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One of the characteristics of Haiku is that the poems are usually of 17 syllables (5-7-5). Exceptions exist, of course, but 17 is the norm.

Why 17? How did the originators of Haiku come to settle on 17? How does it contribute to a haiku's aesthetics?

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Before diving into the history of haiku, there's a precursor step. The Japanese language is broken up into symbols that are what we'd typically write in English as digraphs. Most sounds in Japanese consists of a consonant and a vowel combined. To illustrate this, have a haiku:

ふ る い け や
(fu ru i ke ya)
か わ ず と び こ む
(ka wa zu to bi ko mu)
み ず の お と
(mi zu no o to)

5 symbols, 7 symbols, 5 symbols. So when we talk about "syllables," this meant something much more specific in Japanese. And this happened to be something of importance to Japanese poetry. Of course, this haiku is easier to read if we split it up by words:

ふる いけ や / かわず とびこむ / みず の おと
furu ike ya / kawazu tobikomu / mizu no oto
Ah, the ancient pond / as a frog takes the plunge / the sound of water.

This all is a slight simplification, though. Japanese has digraphs, like きょ, which we write as trigraphs in English: kyo, as in Kyoto. But these still count as one phonetic unit (called "on" in Japanese), and that's what notation like "5-7-5" counts. (Haiku tends to be written with kanji, anyway, which changes the raw symbol count. But writing it like I did above serves to show clearly where the on are.)


With the poetic basis for understanding the structure of the haiku out of the way, let's talk history.

The origins of haiku lie in religious practices, Shinto and Buddhist alike, as well as general poetic practices and culture. Songs frequently followed a form called waka. This form essentially boiled down to a combination of two other forms: choka, which follows 5-7-5-7...5-7-7, and sedoka, which follows 5-7-7-5-7-7. This precursor to haiku was just a culturally ingrained pattern - not unlike the four chord song [language warning]. It's just a shared recognizable pattern for music and poetry. And many forms for poetry diverged from there.

The form called tanka is a specific form of waka, and is so frequently used interchangeably that it has muddied the meaning of waka. However, the tanka form is a refinement and restriction on the general pattern of waka: it follows the form 5-7-5-7-7 specifically. This form is often considered the precursor to what we now call haiku.

Many poets laid their hands on shaping this form in between tanka and haiku. Enumerating them all is beyond the scope of this answer. Significant contributors were Matsunaga Teitoku, a wandering poet who wrote a plethora of prose and poetry, and Issa, who wrote often on the state of Japanese society.

But the direct precursor to haiku is Masaoka Shiki, who took the form that had evolved over time, and focused in on 5-7-5. He is the person who gave it the name "haiku," largely under the banner of tanka reform. He wrote well over 25,000 haiku. It is largely the popularization of Shiki's writings in Japan that led to the prominence of the form elsewhere in the world. His commentary presented it as a simpler, cleaner aesthetic - its compressed nature, he wrote, could sketch life and reality much more easily than any more complex form could. This is a strong appeal to principles in Japanese culture, and is the ultimate aesthetic choice backing haiku.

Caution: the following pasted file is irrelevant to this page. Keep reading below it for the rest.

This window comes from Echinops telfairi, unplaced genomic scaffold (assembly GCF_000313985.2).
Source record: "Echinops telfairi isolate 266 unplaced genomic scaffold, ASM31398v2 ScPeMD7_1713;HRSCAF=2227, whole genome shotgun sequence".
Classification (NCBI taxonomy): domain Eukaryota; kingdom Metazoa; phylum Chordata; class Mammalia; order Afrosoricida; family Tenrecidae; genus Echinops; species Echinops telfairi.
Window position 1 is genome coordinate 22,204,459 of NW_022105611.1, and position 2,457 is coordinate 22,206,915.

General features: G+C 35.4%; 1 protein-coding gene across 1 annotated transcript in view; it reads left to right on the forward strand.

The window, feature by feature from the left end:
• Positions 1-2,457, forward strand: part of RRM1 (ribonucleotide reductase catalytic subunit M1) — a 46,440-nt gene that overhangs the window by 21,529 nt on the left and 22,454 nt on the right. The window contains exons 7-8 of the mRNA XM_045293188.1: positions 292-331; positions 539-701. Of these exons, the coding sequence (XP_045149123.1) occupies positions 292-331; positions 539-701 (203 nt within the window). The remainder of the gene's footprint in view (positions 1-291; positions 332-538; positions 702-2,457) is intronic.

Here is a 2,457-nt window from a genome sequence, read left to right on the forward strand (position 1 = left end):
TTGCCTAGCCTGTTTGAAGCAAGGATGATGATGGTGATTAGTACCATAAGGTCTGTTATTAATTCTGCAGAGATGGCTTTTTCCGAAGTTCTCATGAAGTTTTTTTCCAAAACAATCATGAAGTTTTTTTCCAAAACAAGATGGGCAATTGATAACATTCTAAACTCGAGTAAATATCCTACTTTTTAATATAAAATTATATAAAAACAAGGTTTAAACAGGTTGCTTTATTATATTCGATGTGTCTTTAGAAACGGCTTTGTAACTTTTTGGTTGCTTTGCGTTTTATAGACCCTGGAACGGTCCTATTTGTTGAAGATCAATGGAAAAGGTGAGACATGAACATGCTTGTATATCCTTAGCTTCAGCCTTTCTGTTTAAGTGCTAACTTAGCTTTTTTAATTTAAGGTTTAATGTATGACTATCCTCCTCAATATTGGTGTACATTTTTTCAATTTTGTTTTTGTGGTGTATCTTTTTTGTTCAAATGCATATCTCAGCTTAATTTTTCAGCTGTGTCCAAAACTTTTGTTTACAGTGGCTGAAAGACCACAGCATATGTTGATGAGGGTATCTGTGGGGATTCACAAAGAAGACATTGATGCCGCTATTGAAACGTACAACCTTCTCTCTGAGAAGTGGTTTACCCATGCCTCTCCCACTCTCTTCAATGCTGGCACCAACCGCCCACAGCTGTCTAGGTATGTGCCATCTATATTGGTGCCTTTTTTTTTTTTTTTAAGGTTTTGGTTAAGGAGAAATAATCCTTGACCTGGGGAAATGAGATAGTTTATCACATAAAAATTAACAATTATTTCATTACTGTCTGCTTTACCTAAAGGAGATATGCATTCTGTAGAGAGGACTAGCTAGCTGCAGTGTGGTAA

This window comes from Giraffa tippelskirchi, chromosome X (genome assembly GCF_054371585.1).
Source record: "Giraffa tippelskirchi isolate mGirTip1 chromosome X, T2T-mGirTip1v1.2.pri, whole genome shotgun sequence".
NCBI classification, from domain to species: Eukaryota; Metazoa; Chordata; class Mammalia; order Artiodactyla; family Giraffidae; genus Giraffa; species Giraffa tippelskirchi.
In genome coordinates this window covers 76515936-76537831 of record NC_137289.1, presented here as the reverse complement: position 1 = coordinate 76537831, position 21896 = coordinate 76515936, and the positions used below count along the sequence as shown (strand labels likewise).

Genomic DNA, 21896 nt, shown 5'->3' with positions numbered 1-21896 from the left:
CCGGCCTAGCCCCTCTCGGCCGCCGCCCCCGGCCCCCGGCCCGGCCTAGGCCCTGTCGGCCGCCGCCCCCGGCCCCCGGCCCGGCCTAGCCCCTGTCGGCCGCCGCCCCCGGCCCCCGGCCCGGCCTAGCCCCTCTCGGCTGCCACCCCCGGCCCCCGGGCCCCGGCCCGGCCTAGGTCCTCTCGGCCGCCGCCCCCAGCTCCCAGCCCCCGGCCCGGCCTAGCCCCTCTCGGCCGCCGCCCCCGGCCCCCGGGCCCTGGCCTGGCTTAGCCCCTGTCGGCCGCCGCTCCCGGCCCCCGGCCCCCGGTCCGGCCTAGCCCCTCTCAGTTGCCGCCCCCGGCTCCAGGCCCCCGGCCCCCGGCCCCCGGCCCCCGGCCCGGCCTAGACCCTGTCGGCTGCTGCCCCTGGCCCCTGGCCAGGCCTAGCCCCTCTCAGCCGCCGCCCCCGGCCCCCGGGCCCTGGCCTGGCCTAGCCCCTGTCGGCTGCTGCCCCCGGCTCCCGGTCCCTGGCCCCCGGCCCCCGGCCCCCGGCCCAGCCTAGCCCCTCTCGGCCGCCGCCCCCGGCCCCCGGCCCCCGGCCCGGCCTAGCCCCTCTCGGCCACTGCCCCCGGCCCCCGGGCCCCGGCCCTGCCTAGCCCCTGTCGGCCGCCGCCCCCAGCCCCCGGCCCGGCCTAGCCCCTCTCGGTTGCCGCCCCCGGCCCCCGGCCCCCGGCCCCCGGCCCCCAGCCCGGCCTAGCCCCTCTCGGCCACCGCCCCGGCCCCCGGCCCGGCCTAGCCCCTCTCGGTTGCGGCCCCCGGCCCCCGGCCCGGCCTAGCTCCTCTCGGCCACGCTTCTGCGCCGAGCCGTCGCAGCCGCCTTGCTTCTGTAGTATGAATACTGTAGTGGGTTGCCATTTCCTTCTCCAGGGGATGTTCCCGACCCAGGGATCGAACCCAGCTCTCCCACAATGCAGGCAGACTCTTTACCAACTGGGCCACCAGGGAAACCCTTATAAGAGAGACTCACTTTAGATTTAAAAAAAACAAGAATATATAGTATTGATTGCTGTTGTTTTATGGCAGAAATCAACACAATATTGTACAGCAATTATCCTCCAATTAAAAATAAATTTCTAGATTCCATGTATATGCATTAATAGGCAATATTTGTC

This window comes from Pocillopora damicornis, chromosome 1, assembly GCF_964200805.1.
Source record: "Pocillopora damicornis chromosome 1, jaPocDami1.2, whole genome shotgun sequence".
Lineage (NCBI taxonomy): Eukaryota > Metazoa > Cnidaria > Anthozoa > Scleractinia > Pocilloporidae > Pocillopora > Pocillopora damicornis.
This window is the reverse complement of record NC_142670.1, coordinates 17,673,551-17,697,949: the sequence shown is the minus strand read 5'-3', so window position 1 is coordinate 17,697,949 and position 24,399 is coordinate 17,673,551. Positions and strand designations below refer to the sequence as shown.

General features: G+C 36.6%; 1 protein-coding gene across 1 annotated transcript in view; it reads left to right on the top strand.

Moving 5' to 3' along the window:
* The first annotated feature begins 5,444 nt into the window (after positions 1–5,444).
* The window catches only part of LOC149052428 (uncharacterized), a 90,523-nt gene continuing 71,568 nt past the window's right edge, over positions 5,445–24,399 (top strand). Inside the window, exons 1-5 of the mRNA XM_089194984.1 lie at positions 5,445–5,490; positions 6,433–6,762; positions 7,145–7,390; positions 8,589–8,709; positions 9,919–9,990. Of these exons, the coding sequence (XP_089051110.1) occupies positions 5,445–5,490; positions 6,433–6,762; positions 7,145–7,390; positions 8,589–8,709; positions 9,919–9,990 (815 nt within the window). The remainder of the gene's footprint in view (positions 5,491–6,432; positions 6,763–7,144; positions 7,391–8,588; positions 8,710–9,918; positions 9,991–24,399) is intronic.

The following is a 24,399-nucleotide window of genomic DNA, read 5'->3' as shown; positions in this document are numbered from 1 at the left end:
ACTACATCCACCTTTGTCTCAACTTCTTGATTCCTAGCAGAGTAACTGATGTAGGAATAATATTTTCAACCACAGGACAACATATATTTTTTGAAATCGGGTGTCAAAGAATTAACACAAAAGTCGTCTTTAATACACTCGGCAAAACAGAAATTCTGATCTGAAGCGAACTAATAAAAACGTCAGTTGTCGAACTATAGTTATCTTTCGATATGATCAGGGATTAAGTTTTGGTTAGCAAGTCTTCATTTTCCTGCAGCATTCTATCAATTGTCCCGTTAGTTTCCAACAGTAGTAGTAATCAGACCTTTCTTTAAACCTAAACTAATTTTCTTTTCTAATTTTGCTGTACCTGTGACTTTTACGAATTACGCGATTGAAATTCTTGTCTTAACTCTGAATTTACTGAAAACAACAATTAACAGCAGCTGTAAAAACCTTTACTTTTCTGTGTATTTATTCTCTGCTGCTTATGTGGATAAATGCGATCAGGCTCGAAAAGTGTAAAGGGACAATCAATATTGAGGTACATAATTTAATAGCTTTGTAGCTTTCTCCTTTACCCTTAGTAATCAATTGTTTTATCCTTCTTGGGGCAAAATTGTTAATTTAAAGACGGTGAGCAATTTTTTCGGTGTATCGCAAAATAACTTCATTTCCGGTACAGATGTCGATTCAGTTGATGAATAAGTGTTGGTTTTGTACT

It was then spread through popular poets and poetry to English-speaking countries - except instead of Japanese phonetic units, they naturally counted in English syllables. The popularization of haiku spread from there into the 1950s, giving us the form we know it in today.

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    Heh, "have a haiku" should be "have the haiku", considering how famous that particular haiku is. – muru Mar 10 '17 at 11:13
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    My Penguin Book of Zen Poetry abebooks.co.uk/9780140585995/… translates that Basho as 'Old pond, / leap-splash - / a frog. The book is jointly translated by a Japanese scholar and an American poet. I've always enjoyed the pared down character of their versions. – Spagirl Mar 10 '17 at 11:32
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    @Spagirl Interesting. The last line in the poem, "みずのおと," doesn't actually mean "a frog." It means "water's sound." So I think it's possible that the translator is changing things up a bit for simplicity's sake. That's okay with me, but I think I'll stick with the more direct translation for this answer. – Aza Mar 10 '17 at 11:38
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    @Emrakul I didn't mean to suggest changing your answer, only to note that translation can vary and each has its own qualities. Here 'leap-splash' makes the frog's 'taking the plunge' inseparable from 'the sound of water', and as a consequence the order changes. – Spagirl Mar 10 '17 at 11:56
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    I've never understood why English haiku exist. There's so much less structure, and it gets taught to students as "look, 17 syllables". It comes across as "the cheapest way to get credit for a poem" and that's all. – Joshua Engel Mar 10 '17 at 15:11

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